I started my roundhead in 1915 by breeding a Hope roundhead cock (loaned me by Judge E. W. Long of Jasper, Ala) on a roundhead hen bought from Burnwell Shelton of Mississippi. In 1917, to avoid too close breeding, I bred a 1/2 Shelton 1/2 Harvey roundhead cock on one yard of my hens, and for the same purpose, in 1921, I bred on one of my yards a cock which Ira Kimbrell secured from Mr. Hugh Buckingham of Memphis. About this time I let Mr. Thos. J. Judge, an attorney living at Birmingham, Ala. have some of my games and since then we have often made exchanges of brood stock. I put no new blood in my stock until 1927, when through Tom Judge, I secured from a party named Ledbetter, who lived near Birmingham a cock called “two-toe” which was placed at the head of one of my yards of roundhead hens. I got some fine cocks and stags from that mating – the best I had ever had up to that time, – I now have two of the hens that I raised from the “two-toe” cock in 1927. While I only got to breed the “two-toe” cock one season, yet every cock, hen, stag and pullet that I have or have had for five years carries more or less of that “two-toe” blood. The old “two-toe” cock was not a very impressive looking bird, and just who raised him is uncertain – His “get” ( sp? I can’t make this out) have made such a good record that quite a number of parties claim he was raised by them – Ledbetter bought him at a fight new B’ham for $5.00 from a party named King. He was a small cock weighing about 4.14 was red-eyed, pea-combed, had yellow legs & almost white ear lobes, was light red in color and medium stationed.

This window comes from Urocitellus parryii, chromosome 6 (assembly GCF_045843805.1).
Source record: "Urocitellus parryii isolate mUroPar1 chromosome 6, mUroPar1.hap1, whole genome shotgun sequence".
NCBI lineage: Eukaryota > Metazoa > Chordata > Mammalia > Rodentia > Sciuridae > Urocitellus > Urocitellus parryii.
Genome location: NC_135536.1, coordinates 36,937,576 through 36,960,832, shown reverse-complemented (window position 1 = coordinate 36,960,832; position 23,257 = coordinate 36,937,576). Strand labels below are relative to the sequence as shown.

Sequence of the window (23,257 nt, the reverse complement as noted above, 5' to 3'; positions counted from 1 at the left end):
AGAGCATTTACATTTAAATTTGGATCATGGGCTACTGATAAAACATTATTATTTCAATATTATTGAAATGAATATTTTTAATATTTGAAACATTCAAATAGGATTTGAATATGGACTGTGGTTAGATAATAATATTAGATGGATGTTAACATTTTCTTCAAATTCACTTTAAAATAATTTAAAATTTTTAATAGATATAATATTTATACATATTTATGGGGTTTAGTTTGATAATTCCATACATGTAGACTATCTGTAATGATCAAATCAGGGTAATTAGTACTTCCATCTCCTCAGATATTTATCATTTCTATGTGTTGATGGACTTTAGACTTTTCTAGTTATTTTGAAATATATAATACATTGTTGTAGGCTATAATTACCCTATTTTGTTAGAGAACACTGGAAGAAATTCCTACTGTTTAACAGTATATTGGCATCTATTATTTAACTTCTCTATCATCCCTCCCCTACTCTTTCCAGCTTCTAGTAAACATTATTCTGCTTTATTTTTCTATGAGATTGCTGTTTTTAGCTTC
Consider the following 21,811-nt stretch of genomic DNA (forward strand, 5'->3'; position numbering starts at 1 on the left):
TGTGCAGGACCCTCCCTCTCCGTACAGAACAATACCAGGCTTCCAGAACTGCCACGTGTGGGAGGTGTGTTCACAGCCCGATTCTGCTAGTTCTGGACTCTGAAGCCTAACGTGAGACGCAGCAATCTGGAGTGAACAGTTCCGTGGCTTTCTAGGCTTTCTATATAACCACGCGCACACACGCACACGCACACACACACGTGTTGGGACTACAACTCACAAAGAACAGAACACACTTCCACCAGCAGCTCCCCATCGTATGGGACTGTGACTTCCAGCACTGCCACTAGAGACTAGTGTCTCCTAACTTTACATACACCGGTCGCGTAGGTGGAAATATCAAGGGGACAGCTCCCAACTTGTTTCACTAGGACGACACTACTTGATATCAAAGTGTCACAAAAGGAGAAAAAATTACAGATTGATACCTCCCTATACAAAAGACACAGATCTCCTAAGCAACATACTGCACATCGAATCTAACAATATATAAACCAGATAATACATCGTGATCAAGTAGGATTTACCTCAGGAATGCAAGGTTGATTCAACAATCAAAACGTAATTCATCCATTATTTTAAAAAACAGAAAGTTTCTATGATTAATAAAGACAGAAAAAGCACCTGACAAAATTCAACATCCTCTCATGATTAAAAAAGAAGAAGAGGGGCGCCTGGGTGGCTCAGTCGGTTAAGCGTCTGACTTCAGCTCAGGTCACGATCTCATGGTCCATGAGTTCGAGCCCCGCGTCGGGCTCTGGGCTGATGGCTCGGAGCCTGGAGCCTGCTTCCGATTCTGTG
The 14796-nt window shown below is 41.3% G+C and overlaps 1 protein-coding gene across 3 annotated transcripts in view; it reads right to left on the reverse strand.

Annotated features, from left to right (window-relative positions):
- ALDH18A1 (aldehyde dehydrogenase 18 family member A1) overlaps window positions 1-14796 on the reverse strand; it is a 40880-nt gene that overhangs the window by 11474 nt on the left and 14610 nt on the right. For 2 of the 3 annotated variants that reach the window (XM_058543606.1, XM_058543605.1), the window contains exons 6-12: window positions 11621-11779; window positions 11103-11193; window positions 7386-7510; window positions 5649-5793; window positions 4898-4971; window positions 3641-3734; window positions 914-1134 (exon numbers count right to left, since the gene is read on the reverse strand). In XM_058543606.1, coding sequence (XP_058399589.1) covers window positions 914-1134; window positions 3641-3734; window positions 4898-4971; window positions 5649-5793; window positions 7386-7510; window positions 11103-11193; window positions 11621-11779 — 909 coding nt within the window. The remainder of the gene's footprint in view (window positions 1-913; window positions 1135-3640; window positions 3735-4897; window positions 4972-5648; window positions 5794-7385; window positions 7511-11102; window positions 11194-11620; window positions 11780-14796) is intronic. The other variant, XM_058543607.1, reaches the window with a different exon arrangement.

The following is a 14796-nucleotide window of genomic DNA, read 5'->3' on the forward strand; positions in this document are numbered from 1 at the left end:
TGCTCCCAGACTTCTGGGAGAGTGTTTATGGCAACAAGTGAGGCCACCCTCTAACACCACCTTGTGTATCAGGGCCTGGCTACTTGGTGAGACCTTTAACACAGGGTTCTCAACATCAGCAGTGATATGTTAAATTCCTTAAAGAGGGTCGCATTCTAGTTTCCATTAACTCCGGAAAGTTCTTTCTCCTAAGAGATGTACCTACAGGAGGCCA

Here is another copy of a letter to Mr. Moreland by the Judge describing his Lacy Roundheads:
June 7, 1937.